I’ve been in a same-sex partnership for 13 years. We consider ourselves life partners, and we live and sleep together. Our relationship is free from sexual attraction and sexual temptation now.

We started out as Side A and gradually became Side B as we found out that erotic love was not central to our relationship and that our relationship was not founded on erotic love. Over time, we started putting God and self-giving love first (self-giving love as opposed to own-needs-based love).

So, our relationship revolves around common goals such as supporting our family members when they need help and teaching them how to prepare for the future, various kinds charity work and philanthropic projects, sustainable solutions to poverty in the world, etc.

Being a couple has enabled us to become better Christians and to integrate our sexuality into our lives in a practical way, so that it was no longer causing tension. We deal with sexual attraction and sexual temptation much as any single person would, and much as any married couple would if the erotic aspect of their relationship was over.

That is what chastity means to me: coming to honest terms with one’s sexuality, knowing that it’s not some kind of end result, but something to move on from, accepting that God can bring something good out of attractions and temptations, but that the attractions and temptations themselves can be a hindrance to genuine intimacy. They’re something to be transcended, not idolised.

I wouldn’t say our relationship is ‘exclusive’ except in the sense that any friendship is exclusive. In other words, no other friendship could take its place because all persons and all friendships are, to a greater or lesser extent, unique, and this one is a deep and permanent friendship that we could have with no one else. But we don’t restrict each other in terms of how many additional friends or what type of friends we may have. We just do what seems natural and appropriate to us.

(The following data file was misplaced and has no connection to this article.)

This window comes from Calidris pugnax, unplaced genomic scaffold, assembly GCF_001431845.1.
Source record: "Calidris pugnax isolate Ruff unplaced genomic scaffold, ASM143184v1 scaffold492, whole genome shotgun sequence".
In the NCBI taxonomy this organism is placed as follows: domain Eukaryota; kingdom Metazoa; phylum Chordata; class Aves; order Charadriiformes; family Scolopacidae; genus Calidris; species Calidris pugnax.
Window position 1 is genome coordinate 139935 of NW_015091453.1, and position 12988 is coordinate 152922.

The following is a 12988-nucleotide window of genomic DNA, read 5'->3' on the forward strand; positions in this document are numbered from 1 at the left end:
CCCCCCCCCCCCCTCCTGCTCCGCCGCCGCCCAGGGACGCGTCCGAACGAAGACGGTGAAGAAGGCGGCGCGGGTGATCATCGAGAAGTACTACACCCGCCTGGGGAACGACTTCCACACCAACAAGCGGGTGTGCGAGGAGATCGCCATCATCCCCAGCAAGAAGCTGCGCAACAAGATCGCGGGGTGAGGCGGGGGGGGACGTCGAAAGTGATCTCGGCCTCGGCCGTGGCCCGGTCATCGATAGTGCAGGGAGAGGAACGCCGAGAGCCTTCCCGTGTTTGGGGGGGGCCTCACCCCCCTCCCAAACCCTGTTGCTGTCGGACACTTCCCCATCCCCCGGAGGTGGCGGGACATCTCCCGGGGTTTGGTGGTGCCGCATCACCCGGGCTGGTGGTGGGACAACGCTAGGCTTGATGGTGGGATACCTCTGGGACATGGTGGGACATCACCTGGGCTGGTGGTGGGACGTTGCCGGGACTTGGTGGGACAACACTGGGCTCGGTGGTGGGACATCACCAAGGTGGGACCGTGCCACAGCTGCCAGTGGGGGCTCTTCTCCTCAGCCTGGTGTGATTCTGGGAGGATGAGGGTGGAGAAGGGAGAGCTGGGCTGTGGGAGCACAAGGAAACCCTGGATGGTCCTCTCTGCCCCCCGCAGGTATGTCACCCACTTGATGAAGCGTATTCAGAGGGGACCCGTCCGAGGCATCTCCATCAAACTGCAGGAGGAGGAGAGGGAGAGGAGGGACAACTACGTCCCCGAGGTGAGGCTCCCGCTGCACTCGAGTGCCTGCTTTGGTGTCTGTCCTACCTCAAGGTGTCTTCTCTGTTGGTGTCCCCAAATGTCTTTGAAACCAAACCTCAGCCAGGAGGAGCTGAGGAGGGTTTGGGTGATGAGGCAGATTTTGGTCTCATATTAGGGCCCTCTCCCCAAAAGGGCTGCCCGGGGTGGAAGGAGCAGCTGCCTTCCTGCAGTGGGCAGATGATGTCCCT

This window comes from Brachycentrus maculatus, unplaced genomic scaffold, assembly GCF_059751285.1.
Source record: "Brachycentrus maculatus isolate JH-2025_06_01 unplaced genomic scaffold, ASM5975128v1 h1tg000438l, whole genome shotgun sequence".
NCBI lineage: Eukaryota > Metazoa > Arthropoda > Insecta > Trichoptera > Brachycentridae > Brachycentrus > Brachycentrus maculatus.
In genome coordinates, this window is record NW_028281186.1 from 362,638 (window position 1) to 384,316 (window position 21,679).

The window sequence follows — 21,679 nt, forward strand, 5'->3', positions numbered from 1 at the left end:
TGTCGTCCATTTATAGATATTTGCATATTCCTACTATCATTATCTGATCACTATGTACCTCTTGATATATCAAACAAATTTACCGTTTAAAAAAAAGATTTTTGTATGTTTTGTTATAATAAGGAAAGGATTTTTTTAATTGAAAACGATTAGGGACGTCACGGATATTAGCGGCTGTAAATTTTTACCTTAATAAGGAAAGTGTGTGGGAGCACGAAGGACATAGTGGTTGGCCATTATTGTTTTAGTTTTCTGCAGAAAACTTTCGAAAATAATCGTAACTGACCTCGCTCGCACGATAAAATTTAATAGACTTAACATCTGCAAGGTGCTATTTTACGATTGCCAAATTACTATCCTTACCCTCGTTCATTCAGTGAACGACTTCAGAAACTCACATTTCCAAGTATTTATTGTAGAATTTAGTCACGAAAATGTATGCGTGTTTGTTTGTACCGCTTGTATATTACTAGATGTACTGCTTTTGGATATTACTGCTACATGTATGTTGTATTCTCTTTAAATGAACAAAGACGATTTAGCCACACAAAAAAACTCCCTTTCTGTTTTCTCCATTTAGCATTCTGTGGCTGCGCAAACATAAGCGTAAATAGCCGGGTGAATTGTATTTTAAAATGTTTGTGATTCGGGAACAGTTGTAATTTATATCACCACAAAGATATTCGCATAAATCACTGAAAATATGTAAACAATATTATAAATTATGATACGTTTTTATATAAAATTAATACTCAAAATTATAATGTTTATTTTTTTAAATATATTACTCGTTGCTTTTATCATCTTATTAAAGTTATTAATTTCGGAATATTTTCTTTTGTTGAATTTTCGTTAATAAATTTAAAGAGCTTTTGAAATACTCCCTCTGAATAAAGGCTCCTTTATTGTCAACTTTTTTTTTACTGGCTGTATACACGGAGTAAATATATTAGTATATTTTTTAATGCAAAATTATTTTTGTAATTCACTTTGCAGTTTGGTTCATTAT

All relationships need to be founded on agapē, in my view, and agapē always needs to take centre stage. That’s what really matters. I am just as comfortable calling my relationship with my partner a friendship as I am calling it a partnership because I don’t see those two things as mutually exclusive. No words can capture everything about our relationship, so I don’t expect to find a perfect word for it.

I think erotic love is appropriate in biblically based marriage and in sacramental marriage. I’m Catholic, so I understand sacramental marriage as consonant with bible-based Christianity. Erotic love in same-sex relationships leads to dysfunction and codependency, in my experience. It is ‘disordered’, in the sense of ‘wrongly ordered’, because it would not fulfil its biological purpose in my context.

We make lots of mistakes, and our relationship is far from perfect. But I feel it’s a valid way to live as a Christian, and it’s part of our journey.” – Anonymous